…and last but not least, there are my favorites, the unintentionally comic:
[Of a surgeon:] “the fierce, hot blast of his intellect” (40)
[Of an early anesthetic drug] “…the fast food of surgical anesthesia (62)
“…a beaker with arms, legs, eyes, brain, and soul” (83) [this could also go under surrealistic]
As authorial tics go, Mukherjee’s knack for always finding the most irritating turn of phrase and then carrying on as though a Wordsworthian mot juste had just occurred was almost enough to impel me to put the darned thing down for good—but not quite. “Emperor” does offer some interesting material, for example on Galen’s notion of the enigmatic fourth bodily humor “black bile”; the medical madness of radical mastectomy and its protagonist, the reclusive surgeon W. S. Halstead; and the first chemotherapy agents. There is particular potential, by the way of “biography” of cancer, in this quote about its putative personality or even philosophy:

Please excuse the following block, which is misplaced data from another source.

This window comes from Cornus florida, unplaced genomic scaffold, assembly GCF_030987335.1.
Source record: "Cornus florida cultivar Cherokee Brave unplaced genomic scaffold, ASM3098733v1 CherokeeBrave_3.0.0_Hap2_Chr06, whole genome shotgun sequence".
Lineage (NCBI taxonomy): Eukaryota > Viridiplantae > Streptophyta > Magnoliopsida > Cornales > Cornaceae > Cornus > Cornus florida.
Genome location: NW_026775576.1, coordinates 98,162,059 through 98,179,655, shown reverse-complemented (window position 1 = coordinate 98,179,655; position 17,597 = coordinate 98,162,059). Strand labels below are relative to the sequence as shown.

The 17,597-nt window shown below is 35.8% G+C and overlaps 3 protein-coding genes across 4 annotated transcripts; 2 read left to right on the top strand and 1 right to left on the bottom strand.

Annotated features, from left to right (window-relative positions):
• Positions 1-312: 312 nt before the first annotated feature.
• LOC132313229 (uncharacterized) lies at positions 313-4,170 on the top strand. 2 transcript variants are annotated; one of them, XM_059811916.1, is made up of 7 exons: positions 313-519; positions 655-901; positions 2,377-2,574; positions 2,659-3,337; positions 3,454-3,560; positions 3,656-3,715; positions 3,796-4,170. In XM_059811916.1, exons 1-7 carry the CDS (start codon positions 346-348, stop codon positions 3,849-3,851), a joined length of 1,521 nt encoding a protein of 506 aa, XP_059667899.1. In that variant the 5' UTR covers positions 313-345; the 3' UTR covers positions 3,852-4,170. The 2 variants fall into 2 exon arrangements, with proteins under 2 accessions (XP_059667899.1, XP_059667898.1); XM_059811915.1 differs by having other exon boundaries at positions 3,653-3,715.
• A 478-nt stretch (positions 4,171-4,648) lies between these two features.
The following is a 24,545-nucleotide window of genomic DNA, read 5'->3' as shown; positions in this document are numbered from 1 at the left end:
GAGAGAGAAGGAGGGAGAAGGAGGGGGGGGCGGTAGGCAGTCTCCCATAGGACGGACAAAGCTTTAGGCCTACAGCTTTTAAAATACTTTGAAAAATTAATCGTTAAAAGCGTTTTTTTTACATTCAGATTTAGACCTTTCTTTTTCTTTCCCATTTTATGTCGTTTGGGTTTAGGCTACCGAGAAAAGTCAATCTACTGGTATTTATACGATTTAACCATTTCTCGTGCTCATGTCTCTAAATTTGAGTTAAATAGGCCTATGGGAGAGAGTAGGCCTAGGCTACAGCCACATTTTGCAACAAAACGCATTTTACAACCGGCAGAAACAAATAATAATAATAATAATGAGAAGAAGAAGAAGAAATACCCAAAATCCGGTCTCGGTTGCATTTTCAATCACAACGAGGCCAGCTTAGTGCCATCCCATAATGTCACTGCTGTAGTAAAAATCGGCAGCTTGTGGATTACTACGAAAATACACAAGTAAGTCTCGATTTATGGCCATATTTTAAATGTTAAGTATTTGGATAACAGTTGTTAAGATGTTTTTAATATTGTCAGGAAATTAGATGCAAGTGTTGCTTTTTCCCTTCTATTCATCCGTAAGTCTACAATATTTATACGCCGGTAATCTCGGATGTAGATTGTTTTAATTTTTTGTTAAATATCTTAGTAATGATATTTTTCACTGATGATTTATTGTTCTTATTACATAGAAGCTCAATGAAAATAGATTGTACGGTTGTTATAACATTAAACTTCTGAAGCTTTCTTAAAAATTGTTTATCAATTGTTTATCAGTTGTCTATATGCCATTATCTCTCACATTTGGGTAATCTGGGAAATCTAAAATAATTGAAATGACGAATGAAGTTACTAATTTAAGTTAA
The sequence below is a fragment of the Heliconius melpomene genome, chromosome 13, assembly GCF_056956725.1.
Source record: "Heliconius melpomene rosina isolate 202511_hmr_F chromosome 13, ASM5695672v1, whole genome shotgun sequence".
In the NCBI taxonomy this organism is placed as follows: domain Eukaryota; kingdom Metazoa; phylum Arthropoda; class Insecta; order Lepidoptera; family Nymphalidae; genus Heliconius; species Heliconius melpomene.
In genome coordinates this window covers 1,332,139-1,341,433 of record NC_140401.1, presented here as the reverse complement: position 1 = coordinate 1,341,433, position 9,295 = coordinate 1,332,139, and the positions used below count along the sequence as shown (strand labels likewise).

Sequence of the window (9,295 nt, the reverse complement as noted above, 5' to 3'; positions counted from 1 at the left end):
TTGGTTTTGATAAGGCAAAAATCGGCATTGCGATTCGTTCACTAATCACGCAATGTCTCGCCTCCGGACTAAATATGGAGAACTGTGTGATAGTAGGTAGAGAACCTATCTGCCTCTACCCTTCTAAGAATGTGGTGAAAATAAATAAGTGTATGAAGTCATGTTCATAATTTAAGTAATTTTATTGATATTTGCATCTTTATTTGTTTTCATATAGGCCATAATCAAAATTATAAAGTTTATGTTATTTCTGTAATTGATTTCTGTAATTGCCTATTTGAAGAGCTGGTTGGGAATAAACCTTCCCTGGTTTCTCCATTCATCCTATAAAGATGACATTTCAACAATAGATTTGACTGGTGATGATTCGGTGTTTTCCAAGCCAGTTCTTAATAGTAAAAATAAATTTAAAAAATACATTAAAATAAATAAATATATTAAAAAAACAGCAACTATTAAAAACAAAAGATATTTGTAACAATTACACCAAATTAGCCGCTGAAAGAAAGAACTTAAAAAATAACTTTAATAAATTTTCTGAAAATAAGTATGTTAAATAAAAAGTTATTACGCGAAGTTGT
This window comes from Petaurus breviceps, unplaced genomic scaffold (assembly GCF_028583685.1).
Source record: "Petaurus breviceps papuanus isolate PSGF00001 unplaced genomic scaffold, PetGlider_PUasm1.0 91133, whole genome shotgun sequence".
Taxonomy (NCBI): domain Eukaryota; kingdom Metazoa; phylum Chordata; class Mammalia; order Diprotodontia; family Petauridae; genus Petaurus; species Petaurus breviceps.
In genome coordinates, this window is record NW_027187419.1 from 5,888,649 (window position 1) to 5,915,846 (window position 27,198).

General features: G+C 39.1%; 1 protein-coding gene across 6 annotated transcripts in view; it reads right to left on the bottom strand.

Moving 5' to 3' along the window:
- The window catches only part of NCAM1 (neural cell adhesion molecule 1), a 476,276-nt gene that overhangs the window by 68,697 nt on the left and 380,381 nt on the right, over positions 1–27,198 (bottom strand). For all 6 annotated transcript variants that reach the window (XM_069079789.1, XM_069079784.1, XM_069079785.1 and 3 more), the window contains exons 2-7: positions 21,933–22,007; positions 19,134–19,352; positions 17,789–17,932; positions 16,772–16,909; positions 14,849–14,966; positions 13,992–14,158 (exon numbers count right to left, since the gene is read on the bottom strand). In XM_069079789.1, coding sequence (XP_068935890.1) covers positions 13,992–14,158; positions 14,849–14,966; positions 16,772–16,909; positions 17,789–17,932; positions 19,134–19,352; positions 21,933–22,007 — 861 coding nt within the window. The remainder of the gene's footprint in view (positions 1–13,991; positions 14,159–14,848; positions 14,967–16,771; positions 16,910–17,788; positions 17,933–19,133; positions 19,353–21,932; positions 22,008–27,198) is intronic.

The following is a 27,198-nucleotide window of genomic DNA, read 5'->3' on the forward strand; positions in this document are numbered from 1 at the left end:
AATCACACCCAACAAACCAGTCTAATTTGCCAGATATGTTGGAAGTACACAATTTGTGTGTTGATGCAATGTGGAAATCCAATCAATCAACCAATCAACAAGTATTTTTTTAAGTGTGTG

“The cancer cell is a desperate individualist, ‘in every possible sense, a nonconformist’… [metastasis] captures the peculiar instability of modernity” (38).